Every government contractor that files a bid protest has the
same goal in mind – corrective action. The agency made
a procurement error and changes need to be made.
But just because the agency takes corrective action does not
mean it will be the corrective action your firm wants.
Contractors should take the time to consider the possible outcomes
of a successful bid protest before filing.
Take, for example, the recent U.S. Court of Federal
Appeals decision denying a protest over corrective
action. In that case, an unsuccessful offeror
successfully protested a United States Transportation Command
non-temporary storage contract. In response to the protest,
the agency took corrective action and started the process of
re-evaluating all offerors in order to make a new award
But this was not the corrective action the protestor
expected. Because the protest argued that the original
awardee's proposal was technically deficient, the protestor
wanted the government to cancel the first award and make a new
award decision (in its favor) without further evaluation.
The Court rejected the idea that a protester can limit the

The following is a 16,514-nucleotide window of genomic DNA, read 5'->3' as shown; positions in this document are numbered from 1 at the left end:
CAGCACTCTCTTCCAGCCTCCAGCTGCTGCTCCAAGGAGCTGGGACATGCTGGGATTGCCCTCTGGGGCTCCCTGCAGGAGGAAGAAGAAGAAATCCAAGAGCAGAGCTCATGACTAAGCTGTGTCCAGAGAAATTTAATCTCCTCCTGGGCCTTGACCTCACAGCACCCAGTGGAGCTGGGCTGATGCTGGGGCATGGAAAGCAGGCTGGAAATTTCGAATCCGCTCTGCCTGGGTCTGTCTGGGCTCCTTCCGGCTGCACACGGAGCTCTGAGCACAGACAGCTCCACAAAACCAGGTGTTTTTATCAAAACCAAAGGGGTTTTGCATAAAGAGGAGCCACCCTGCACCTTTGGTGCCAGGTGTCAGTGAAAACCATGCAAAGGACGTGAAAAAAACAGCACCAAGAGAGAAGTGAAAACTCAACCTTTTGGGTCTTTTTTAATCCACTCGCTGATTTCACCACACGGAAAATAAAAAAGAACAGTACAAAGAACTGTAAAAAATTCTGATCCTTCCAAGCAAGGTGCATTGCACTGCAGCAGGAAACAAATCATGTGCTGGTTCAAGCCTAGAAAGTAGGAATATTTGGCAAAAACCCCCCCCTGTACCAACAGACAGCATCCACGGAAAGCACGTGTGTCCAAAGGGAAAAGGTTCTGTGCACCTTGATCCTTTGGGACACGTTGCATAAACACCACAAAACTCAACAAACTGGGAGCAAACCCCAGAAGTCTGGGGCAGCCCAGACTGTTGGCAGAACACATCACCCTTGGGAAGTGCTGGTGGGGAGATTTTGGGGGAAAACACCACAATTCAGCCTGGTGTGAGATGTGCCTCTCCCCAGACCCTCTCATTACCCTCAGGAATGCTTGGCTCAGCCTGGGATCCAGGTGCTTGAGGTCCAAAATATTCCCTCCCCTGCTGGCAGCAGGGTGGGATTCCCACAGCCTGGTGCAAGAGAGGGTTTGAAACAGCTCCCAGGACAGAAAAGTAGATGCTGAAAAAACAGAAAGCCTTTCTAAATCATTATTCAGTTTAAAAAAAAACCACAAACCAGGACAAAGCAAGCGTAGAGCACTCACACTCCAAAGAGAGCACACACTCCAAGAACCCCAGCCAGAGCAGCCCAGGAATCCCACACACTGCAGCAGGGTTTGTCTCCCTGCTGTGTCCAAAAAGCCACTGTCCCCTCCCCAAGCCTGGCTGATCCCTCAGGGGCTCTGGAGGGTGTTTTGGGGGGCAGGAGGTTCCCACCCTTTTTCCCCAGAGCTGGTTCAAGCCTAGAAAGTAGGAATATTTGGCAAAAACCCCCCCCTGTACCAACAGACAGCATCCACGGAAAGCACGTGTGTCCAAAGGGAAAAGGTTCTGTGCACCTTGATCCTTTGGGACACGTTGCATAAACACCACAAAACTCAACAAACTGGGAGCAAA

agency's authority to correct evaluation errors. To the
contrary, the decision holds that it is within the agency's
discretion to review its prior conclusions and conduct a
re-evaluation (provided that the new evaluation conforms to the
solicitation and is fair to all offerors).
So is the takeaway that your firm shouldn't file a protest
unless it knows it will receive the award? Not at all.
As this decision makes clear, you cannot control or limit the
agency's authority when it comes to corrective action.
The correct takeaway is that you should make sure that your
firm is prepared for all contingencies before moving forward with
filing a bid protest – including the possibility of a
Again, on this point, the COFC decision is extremely
illuminating. Even though the protestor was successful in
obtaining corrective action, it also found out that its own
proposal was not considered technically acceptable by the agency
(due to an alleged failure to meet the solicitation
criteria). If not for that proposal drafting error, it is possible the
protest would have a different outcome (including a new award
decision rather than a re-evaluation).
Taking the time to work through these scenarios in advance is
the key to time and cost effective bid protests.
Even bid protests that result in corrective action are
disappointing when they do not result in a new contract for your
The content of this article is intended to provide a general
guide to the subject matter. Specialist advice should be sought
about your specific circumstances.
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The Committee on Foreign Investment in the United States (CFIUS, commonly pronounced "syphius") reviews M&A transactions that may pose a risk to national security through foreign control of a US business.
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